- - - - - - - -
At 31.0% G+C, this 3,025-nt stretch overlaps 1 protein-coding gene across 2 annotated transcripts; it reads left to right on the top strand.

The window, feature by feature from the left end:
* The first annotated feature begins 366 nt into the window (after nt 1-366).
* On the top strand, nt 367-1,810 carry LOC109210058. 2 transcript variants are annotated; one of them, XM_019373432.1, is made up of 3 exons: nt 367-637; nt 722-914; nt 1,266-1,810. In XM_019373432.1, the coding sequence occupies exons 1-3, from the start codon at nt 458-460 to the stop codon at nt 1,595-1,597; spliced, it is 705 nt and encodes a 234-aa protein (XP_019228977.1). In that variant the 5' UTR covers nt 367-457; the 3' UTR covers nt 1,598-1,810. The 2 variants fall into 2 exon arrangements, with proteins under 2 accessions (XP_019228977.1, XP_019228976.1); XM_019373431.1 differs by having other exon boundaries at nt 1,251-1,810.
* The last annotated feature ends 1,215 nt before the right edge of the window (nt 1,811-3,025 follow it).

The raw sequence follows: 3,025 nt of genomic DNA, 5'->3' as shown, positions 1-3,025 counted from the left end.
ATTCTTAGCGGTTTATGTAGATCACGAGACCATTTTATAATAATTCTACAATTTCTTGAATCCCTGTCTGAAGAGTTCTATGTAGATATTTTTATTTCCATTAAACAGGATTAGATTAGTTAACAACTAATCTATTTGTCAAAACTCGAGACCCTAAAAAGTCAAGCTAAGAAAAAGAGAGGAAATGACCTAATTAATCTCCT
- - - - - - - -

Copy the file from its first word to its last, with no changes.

At 31.0% G+C, this 3,025-nt stretch overlaps 1 protein-coding gene across 2 annotated transcripts; it reads left to right on the top strand.

The window, feature by feature from the left end:
* The first annotated feature begins 366 nt into the window (after nt 1-366).
* On the top strand, nt 367-1,810 carry LOC109210058. 2 transcript variants are annotated; one of them, XM_019373432.1, is made up of 3 exons: nt 367-637; nt 722-914; nt 1,266-1,810. In XM_019373432.1, the coding sequence occupies exons 1-3, from the start codon at nt 458-460 to the stop codon at nt 1,595-1,597; spliced, it is 705 nt and encodes a 234-aa protein (XP_019228977.1). In that variant the 5' UTR covers nt 367-457; the 3' UTR covers nt 1,598-1,810. The 2 variants fall into 2 exon arrangements, with proteins under 2 accessions (XP_019228977.1, XP_019228976.1); XM_019373431.1 differs by having other exon boundaries at nt 1,251-1,810.
* The last annotated feature ends 1,215 nt before the right edge of the window (nt 1,811-3,025 follow it).

The raw sequence follows: 3,025 nt of genomic DNA, 5'->3' as shown, positions 1-3,025 counted from the left end.
ATTCTTAGCGGTTTATGTAGATCACGAGACCATTTTATAATAATTCTACAATTTCTTGAATCCCTGTCTGAAGAGTTCTATGTAGATATTTTTATTTCCATTAAACAGGATTAGATTAGTTAACAACTAATCTATTTGTCAAAACTCGAGACCCTAAAAAGTCAAGCTAAGAAAAAGAGAGGAAATGACCTAATTAATCTCCT